LG is Shutting Down its Smartphone Division

LG is Shutting Down its Smartphone Division

LG Electronics Inc has confirmed it will wind down its loss-making mobile division after failing to find a buyer following the approval of its board of directors on April 5.

Having struggled for years to make its smartphone outfit profitable, the move will make it the first major smartphone brand to completely withdraw from the market.

A statement by the company said the move will enable it to focus on other areas of growth.

“LG’s strategic decision to exit the incredibly competitive mobile phone sector will enable the company to focus resources in growth areas such as electric vehicle components, connected devices, smart homes, robotics, artificial intelligence and business-to-business solutions, as well as platforms and services,” it said.

Reuters reported that its decision to pull out will leave its 10% share in North America, where it is the No. 3 brand, to be gobbled up by Samsung Electronics and Apple Inc with its domestic rival expected to have the edge.

“In the United States, LG has targeted mid-priced – if not ultra-low – models and that means Samsung, which has more mid-priced product lines than Apple, will be better able to attract LG users,” said Ko Eui-young, an analyst at Hi Investment & Securities.

LG’s smartphone division has logged nearly six years of losses totaling some $4.5 billion. Dropping out of the fiercely competitive sector, the company said it will continue to leverage its mobile expertise and develop mobility-related technologies such as 6G to help further strengthen competitiveness in other business areas.

Before its troubles started, LG was early to market with a number of cell phone innovations including ultra-wide angle cameras and at its peak in 2013, it was the world’s third-largest smartphone manufacturer behind Samsung and Apple.

But later, its flagship models suffered from both software and hardware mishaps which combined with slower software updates saw the brand steadily slip in favor. Analysts have also criticized the company for lack of expertise in marketing compared to Chinese rivals.

In early 2020, LG’s CEO Kwon Bong-seok pledged to revive the company’s fading flames by 2021. His plan was to expand LG’s mobile lineup and steadily release new ones attached with some wow factors to woo customers.

The company introduced LG’s Velvet and Wing, but they failed to entice consumers. The market has been increasingly growing in favor of its rivals. LG’s stake in the global phone market was down to just 1.7 percent. Efforts by the company, including outsourcing the designs of more of its low-and-mid-range handsets to third-parties, failed to revamp its dwindling sales.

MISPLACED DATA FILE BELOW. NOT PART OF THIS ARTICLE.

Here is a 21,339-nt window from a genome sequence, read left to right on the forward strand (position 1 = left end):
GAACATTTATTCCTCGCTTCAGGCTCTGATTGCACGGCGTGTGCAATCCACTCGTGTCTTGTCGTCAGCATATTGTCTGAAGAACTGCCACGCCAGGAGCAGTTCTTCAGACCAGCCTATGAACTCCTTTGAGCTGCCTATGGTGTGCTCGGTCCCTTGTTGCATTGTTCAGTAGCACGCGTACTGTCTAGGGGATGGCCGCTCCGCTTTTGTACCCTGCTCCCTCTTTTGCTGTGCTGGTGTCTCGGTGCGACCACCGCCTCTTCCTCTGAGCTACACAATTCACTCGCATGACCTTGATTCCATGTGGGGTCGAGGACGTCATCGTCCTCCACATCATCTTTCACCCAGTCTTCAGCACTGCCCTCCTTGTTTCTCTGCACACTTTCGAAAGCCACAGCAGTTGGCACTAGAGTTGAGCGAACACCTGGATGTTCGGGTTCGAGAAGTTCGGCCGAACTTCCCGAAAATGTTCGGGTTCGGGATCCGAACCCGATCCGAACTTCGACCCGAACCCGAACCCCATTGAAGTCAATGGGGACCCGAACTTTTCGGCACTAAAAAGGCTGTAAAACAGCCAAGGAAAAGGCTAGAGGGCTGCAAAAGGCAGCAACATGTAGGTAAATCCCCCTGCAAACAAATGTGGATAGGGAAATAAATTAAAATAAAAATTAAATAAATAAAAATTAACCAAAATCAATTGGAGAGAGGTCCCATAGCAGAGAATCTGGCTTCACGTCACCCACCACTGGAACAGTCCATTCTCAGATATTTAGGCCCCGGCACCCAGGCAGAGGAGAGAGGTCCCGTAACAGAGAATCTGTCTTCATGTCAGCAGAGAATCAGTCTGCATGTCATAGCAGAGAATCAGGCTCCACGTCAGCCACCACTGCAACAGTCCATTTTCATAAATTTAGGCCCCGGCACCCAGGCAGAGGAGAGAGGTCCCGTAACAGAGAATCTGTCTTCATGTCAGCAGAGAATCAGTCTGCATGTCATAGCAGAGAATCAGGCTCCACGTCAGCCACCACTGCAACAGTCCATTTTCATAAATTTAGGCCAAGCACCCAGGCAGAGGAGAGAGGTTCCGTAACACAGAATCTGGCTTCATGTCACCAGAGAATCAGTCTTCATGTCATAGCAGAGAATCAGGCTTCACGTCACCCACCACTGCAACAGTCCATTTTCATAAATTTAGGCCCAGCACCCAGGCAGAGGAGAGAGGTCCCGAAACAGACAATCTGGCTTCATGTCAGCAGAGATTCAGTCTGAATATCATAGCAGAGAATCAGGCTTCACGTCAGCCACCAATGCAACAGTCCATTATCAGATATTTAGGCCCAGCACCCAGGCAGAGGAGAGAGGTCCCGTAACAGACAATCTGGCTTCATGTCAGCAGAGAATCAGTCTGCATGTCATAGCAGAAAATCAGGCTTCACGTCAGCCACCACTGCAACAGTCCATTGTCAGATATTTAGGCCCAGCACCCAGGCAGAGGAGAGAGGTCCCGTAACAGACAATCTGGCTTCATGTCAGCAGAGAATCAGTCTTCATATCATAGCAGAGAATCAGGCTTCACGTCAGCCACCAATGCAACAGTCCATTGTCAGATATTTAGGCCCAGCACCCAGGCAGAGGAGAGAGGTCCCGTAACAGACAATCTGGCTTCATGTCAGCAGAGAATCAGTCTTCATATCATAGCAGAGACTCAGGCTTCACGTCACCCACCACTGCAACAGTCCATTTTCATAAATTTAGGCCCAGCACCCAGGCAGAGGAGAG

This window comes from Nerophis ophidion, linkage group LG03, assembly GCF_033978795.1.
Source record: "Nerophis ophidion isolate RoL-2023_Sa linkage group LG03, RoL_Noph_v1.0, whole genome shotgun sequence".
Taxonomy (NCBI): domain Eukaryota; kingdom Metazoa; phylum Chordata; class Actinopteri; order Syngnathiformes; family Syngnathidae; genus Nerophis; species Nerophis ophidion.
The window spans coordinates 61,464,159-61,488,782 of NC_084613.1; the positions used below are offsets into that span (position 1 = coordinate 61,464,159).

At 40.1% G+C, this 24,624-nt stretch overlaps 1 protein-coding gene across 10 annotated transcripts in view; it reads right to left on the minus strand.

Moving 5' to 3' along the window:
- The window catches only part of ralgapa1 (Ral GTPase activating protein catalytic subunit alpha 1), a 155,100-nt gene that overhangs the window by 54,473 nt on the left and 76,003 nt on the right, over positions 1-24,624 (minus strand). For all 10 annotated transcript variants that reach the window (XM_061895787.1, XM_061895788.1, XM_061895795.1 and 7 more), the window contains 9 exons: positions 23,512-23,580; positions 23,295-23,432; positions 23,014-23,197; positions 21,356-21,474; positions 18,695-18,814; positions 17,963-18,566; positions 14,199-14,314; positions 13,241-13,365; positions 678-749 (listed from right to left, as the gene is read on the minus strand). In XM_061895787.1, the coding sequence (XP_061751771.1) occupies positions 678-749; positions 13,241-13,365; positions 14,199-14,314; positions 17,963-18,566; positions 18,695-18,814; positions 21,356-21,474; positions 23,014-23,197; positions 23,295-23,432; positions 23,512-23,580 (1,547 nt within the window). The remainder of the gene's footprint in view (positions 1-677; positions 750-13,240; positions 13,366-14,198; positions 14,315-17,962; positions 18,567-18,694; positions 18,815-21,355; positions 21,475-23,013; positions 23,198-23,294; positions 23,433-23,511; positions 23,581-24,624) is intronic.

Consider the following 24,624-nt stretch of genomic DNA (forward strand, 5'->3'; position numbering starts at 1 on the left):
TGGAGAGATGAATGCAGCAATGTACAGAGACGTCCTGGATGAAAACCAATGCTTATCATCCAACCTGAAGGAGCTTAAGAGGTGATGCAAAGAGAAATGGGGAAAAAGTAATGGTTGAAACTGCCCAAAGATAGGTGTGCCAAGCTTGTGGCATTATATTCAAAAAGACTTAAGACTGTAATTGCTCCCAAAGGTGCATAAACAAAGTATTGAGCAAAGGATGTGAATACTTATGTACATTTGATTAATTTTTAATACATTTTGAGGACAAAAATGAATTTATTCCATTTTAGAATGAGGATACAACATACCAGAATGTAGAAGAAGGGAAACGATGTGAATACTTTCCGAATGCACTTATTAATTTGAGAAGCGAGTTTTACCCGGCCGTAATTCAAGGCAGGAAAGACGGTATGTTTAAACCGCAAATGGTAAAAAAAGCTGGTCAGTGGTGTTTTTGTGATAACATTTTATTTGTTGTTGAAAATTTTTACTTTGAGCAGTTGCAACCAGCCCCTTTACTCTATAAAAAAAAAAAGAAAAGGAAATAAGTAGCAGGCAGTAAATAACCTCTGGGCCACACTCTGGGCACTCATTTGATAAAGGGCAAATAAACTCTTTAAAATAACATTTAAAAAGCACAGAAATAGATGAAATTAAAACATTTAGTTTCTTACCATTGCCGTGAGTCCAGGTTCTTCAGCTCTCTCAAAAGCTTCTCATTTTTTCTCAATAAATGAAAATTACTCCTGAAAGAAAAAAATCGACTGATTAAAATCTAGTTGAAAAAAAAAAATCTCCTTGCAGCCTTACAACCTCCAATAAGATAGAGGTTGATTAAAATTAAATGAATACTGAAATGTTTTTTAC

LG acting on its narrowed options, hoped to sell the smartphone outfit. It was reported that the once South Korean mobile giant was in talks with Germany’s Volkswagen AG and Vietnam’s Vingroup JSC, but the discussions failed.

Reading the handwriting on the wall, the company could not keep the loss-incurring smartphone division open any longer.

While other well-known mobile brands such as Nokia, HTC and Blackberry have also fallen from lofty heights, they have yet to disappear completely.

LG’s current global share is only about 2%. It shipped 23 million phones last year which compares with 256 million for Samsung, according to research provider Counterpoint.

In addition to North America, it does have a sizable presence in Latin America, where it ranks as the No. 5 brand.

While rival Chinese brands such as Oppo, Vivo and Xiaomi do not have much of a presence in the United States, in part due to frosty bilateral relations, their and Samsung’s low to mid-range product offerings are set to benefit from LG’s absence in Latin America, analysts said.

LG’s smartphone division, the smallest of its five divisions accounting for about 7% of revenue, is expected to be wound down by July 31.

The company said details related to employment will be determined at the local level. Reuters reported that in South Korea, the division’s employees will be moved to other LG Electronics businesses and affiliates, while elsewhere decisions on employment will be made at the local level.

Talks to sell part of the business to Vietnam’s Vingroup fell through due to differences about terms, sources with knowledge of the matter have said.

LG Elec shares have risen about 7% since a January announcement that it was considering all options for the business.

LG is yet to decide whether to license out such intellectual property in the future. For now, the company said current LG phone inventory will continue to be available for sale, and core technologies developed during the two decades of its mobile business operations will also be retained and applied to existing and future products.

It will also continue to provide service support and software updates for customers of existing mobile products for a period of time which will vary by region.

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